A “right” is a moral principle defining and sanctioning a man’s freedom of action in a social context. There is only one fundamental right (all the others are its consequences or corollaries): a man’s right to his own life. Life is a process of self-sustaining and self-generated action; the right to life means the right to engage in self-sustaining and self-generated action—which means: the freedom to take all the actions required by the nature of a rational being for the support, the furtherance, the fulfillment and the enjoyment of his own life. (Such is the meaning of the right to life, liberty and the pursuit of happiness.)
The Virtue of Selfishness, page 93
When Rand says "man", she means "humans" (all people), not just men, of course. Rand correctly said that people automatically have rights upon birth on page 58 of The Voice of Reason.
And here (all people):
Since Man has inalienable individual rights, this means that the same rights are held, individually, by every man, by all men, at all times. Therefore, the rights of one man cannot and must not violate the rights of another. --
The Ayn Rand Column, page 84
She also correctly discovered that ALL humans have rights because they possess the mind's faculty of reason (unlike lower animals):
The source of man’s rights is not divine law or congressional law, but the law of identity. A is A—and Man is Man. Rights are conditions of existence required by man’s nature for his proper survival. If man is to live on earth, it is right for him to use his mind, it is right to act on his own free judgment, it is right to work for his values and to keep the product of his work. If life on earth is his purpose, he has a right to live as a rational being: nature forbids him the irrational. Any group, any gang, any nation that attempts to negate man’s rights, is wrong, which means: is evil, which means: is anti-life.For the New Intellectual, page 182
Her point in saying that all humans automatically have rights is that humans don't have to prove they are rational to have rights; they have rights by the simple fact that they are rational animals.
This same argument applies to infants and other children of all ages. Whether a human is capable at any given moment to exercise their rationality is of no consequence concerning rights. They STILL have those rights, whether they are comatose, an invalid, crippled, knocked out, asleep or just born.
(To read my blog entry on comatose adults and children's rights, please READ HERE)
Having a caretaker to help them with their lives does not obviate their individual rights. And the caretaker does not take on any position of absolute authority in relation to the person requiring care, outside of the implied or explicit "authorization" to act for them in a way that is objectively constructive (a way that would mimic the their own objective acts if they were capable).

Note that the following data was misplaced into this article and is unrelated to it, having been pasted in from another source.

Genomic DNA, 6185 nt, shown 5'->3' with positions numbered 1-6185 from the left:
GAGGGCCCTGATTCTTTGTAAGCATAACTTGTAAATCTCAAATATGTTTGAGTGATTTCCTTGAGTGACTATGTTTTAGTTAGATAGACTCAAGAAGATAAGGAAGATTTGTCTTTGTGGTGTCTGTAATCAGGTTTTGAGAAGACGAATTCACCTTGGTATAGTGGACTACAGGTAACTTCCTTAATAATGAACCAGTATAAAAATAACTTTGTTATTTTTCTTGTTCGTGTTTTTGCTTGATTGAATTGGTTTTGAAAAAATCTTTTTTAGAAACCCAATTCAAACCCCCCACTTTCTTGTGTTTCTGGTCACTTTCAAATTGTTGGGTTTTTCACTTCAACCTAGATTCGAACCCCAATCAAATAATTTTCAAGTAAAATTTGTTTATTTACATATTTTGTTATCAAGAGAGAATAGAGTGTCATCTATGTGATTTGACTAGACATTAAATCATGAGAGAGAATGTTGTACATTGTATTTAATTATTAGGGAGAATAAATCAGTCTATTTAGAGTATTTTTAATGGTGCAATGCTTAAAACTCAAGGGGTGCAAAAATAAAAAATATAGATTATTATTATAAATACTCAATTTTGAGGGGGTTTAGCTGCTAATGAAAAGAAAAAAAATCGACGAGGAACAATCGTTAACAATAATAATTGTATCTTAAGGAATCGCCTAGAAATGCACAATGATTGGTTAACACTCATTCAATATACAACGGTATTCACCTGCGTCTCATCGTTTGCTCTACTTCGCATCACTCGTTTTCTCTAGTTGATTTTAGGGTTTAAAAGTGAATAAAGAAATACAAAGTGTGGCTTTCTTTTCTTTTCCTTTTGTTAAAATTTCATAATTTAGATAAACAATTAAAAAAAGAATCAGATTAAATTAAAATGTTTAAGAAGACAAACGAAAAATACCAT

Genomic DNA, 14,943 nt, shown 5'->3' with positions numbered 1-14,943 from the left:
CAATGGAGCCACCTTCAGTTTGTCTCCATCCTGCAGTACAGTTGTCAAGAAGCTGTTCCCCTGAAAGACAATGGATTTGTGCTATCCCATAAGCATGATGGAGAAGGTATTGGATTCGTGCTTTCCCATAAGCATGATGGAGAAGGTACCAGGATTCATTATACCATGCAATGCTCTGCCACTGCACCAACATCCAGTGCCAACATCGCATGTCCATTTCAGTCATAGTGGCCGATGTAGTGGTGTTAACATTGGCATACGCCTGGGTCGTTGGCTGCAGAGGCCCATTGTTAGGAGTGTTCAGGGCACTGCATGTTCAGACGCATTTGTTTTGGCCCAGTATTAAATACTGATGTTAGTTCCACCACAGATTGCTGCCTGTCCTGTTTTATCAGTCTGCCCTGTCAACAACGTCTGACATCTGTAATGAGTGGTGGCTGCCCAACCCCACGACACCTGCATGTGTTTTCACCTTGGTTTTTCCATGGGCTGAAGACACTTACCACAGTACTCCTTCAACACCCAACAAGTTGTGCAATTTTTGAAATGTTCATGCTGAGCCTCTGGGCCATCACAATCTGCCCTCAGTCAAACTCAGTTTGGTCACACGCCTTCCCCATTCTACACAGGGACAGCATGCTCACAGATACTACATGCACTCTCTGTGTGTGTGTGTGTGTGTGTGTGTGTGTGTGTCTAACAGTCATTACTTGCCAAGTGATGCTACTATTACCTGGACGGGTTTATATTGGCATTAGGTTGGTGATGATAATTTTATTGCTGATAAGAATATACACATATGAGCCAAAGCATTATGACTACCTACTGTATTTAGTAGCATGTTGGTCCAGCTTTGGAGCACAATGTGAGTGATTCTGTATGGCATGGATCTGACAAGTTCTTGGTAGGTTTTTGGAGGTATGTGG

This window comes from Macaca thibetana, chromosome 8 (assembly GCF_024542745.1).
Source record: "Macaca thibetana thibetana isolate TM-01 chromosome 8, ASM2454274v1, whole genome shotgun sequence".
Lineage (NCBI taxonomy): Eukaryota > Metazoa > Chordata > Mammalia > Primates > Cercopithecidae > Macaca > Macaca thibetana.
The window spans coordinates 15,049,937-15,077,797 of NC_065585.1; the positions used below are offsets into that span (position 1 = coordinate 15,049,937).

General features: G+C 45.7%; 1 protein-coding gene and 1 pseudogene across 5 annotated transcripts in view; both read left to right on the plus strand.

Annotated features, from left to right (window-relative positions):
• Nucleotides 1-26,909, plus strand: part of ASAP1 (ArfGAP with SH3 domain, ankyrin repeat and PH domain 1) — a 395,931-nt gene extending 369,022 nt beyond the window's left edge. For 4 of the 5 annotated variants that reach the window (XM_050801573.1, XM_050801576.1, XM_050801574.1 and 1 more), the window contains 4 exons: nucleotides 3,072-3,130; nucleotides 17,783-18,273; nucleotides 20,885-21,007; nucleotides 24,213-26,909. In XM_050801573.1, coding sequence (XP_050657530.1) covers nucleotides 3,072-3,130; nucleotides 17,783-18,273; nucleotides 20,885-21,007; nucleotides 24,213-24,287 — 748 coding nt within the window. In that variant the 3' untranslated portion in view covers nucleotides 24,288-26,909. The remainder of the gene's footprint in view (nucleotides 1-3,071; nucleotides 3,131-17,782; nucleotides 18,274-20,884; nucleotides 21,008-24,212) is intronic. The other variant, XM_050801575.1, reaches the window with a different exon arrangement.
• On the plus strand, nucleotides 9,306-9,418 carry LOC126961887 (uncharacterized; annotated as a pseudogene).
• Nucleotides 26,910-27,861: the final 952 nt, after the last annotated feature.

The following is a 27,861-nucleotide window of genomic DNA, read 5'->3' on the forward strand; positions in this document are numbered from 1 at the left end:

The parental status is ONLY the caretaker status -- the caretaker of rights and safety. The caretaker guards the child until the child becomes better at running his/her own life through "self-generated" thought and action, until the child can determine what goals (values) he or she wishes to pursue, including information (education), careers, morality, hobbies, play, etc.
It is not the job of the caretaker (parent) to decide for the child what they "should' do: education, careers, morality, hobbies, play, etc. It is not the job of the caretaker to "direct" the child towards the caretaker's values: education, careers, morality, hobbies, play, etc.
As a caretaker of rights, the parent will ensure that the baby/child understands that rights are a two-way street: that nobody can coerce them (use force agains them unless they use force first) and that they can't coerce others. Staying on top of this ALWAYS is vital for a caretaker. Children should be treated in the exact same manner as we treat other adults, with complete and utter respect always for their rights.
All of the above is fundamental to a parent/child relationship based on rights. There are other aspects of being a caretaker that are very good for children but not obligatory:
1) Surrounding the child with things that are potentially interesting, so they can get to know their world better and faster, thereby making choices more easily on what they want to do.
2) Being involved and interested in their lives (which you should since you HAD them) and having terrific conversations.
3) Expressing yourself always, including your judgments of people.
4) Being a great role model by having an exciting career, being moral always, being entirely open with your thoughts and judgments, showing your affection, being emotional when you are emotional, being properly selfish always so that they see that your life means everything to you.
When we honor our children's rights for self-determination, parenting (care taking) is a piece of cake. They run their own lives. They never have a reason to rebel (there's no "authority" to rebel against). They are astoundingly moral, creative and self-motivated because they've seen your example and they know they are in full charge of their lives.
Then our children become our great friends.